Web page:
US President Joe Biden has declared he had reached a "historic economic framework" with Democrats in Congress on his sweeping domestic policy package, a hard-fought yet dramatically scaled-back deal announced just before he departed for overseas summits.
Biden's remarks on Thursday at the White House came after he travelled to Capitol Hill to make the case to House Democrats for the still-robust domestic package - $US1.75 trillion ($A2.32 trillion) of social services and climate change programs - that the White House believes can pass the 50-50 Senate.
"It will fundamentally change the lives of millions of people for the better," Biden said of the agreement, which he badly wanted before the summits to show the world American democracy still works.
"Let's get this done."
Together with a nearly $US1 trillion ($A1.3 trillion) bipartisan infrastructure bill heading for final votes possibly as soon as Thursday, Biden claimed it would be a domestic achievement modelled on those of Franklin Roosevelt and Lyndon Johnson.
"I need your votes," Biden told the lawmakers earlier, according to a person who requested anonymity to discuss the private remarks.
Biden was eager to have a deal in hand before departing for the global summits. But final votes are still a ways off. At best, he left with a revised package that has lost some top priorities, frustrating many Democrats still pressing to include them as the president's ambitions make way for the political realities of the narrowly divided Congress.
Paid family leave and efforts to lower prescription drug pricing are now gone entirely from the package, drawing outrage from some lawmakers and advocates.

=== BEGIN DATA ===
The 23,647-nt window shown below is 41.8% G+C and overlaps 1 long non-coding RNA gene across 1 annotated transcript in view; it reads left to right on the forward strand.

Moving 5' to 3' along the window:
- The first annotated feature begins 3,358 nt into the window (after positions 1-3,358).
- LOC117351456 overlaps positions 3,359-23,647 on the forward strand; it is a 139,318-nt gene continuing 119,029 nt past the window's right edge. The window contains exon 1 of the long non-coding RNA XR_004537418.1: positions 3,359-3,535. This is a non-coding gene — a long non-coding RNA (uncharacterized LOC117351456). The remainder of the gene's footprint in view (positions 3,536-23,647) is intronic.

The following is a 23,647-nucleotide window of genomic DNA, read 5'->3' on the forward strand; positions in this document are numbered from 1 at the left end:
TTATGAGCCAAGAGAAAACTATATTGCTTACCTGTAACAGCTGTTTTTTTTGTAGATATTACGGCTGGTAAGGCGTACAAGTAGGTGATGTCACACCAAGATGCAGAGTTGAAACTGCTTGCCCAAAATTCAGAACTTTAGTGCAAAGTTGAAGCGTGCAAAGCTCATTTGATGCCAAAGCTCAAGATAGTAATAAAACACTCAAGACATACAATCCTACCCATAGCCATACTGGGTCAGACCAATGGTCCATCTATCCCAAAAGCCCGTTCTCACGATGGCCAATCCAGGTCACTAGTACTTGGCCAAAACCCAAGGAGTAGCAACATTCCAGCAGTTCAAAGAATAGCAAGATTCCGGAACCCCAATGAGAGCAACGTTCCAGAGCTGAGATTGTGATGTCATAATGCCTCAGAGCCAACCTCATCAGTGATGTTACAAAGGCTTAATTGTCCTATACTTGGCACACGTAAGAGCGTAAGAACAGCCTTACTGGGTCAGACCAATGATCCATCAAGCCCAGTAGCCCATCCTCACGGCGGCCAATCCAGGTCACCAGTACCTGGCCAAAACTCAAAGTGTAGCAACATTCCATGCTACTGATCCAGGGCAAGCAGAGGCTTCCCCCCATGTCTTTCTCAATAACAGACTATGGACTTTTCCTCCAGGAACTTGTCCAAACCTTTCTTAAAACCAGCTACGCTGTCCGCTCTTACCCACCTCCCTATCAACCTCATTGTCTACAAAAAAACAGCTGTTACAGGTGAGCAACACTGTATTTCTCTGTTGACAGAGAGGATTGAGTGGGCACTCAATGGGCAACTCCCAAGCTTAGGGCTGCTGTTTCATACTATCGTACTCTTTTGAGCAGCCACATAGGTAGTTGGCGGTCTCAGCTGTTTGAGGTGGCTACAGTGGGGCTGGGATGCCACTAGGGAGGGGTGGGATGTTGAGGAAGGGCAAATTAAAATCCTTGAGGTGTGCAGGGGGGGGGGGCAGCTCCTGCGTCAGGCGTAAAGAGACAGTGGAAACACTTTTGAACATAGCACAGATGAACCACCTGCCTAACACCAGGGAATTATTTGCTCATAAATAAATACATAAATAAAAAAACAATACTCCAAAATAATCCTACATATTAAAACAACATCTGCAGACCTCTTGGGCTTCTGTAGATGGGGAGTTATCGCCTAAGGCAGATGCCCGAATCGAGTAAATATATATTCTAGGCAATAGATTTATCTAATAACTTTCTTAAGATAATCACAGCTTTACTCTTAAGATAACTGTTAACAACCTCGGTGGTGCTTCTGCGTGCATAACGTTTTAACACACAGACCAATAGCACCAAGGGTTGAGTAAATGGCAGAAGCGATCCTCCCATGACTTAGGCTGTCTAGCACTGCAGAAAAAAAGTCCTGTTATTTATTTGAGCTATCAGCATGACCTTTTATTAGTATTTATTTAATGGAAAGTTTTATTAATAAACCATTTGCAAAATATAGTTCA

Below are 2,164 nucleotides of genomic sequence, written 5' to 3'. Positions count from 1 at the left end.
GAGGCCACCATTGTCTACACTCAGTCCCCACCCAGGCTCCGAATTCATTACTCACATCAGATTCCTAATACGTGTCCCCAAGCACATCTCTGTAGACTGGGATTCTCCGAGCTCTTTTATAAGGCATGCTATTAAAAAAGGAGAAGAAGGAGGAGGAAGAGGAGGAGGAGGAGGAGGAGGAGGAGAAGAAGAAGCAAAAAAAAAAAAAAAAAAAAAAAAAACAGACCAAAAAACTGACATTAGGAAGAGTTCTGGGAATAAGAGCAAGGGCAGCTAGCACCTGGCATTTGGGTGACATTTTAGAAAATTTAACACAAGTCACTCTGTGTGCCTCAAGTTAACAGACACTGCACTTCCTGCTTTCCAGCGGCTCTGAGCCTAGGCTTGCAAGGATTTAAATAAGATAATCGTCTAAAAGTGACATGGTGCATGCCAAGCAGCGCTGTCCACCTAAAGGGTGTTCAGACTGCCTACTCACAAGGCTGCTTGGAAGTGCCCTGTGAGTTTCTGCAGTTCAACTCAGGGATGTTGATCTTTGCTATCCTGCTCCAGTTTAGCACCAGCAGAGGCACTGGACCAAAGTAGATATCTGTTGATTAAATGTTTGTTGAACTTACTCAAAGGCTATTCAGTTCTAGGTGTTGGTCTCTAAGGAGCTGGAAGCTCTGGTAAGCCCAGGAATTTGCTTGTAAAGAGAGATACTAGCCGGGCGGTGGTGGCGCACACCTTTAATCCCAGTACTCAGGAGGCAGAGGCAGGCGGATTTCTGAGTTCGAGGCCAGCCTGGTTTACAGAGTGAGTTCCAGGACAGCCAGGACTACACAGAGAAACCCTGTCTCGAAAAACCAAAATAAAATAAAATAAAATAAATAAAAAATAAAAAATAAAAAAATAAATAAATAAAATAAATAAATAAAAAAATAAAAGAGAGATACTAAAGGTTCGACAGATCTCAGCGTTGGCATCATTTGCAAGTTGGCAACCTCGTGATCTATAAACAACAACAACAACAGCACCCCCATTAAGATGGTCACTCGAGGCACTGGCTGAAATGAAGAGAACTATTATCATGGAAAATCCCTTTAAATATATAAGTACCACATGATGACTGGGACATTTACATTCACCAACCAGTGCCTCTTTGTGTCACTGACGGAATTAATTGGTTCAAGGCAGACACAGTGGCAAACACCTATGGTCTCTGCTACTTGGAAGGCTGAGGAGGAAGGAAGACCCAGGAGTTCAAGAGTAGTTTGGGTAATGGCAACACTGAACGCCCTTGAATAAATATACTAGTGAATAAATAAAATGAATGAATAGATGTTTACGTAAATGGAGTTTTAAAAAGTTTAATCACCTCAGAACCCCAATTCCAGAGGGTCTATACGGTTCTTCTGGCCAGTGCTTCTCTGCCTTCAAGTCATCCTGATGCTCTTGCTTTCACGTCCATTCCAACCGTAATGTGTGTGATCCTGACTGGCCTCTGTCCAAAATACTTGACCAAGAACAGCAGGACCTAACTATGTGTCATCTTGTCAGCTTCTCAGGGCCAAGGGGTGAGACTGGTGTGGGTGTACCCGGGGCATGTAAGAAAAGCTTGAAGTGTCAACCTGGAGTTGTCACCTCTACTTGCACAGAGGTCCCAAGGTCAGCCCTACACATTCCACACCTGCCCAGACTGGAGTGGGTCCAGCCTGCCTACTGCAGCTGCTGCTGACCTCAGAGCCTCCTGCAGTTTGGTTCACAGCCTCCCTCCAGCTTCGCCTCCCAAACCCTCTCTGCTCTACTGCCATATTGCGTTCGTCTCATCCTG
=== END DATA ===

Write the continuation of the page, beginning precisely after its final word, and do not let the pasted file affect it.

Still in the mix, a long list of other priorities: Free pre-kindergarten for all youngsters, expanded health care programs - including the launch of a new $US35 billion ($A46 billion) hearing aid benefit for people with Medicare - and $US555 billion ($A736 billion) to tackle climate change.
There is also a one-year extension of a child care tax credit that was put in place during the COVID-19 rescue and new child care subsidies. An additional $US100 billion ($A133 billion) to bolster the immigration and border processing system could boost the overall package to $US1.85 trillion ($A2.45 trillion) if it clears Senate rules.
One pivotal Democratic holdout, Senator Kyrsten Sinema of Arizona, said, "I look forward to getting this done."
However, another, Joe Manchin of West Virginia, was less committal: "This is all in the hands of the House right now."
The two Democrats have almost single-handedly reduced the size and scope of their party's big vision.
Republicans remain overwhelmingly opposed.
Taking form after months of negotiations, Biden's emerging bill would still be among the most sweeping of its kind in a generation, modelled on New Deal and Great Society programs.
The White House calls it the largest-ever investment in climate change and the biggest improvement to the nation's healthcare system in more than a decade.
In his meeting with lawmakers at the Capitol, Biden made clear how important it was to show progress as he headed to the summits.
"We are at an inflection point," he said. "The rest of the world wonders whether we can function."
With US elections on the horizon, he said it's not "hyperbole to say that the House and Senate majorities and my presidency will be determined by what happens in the next week".
To push his big package to completion in the divided Senate, Biden needs all Democrats' support, with no votes to spare. The House is also split with just a few votes margin.
Australian Associated Press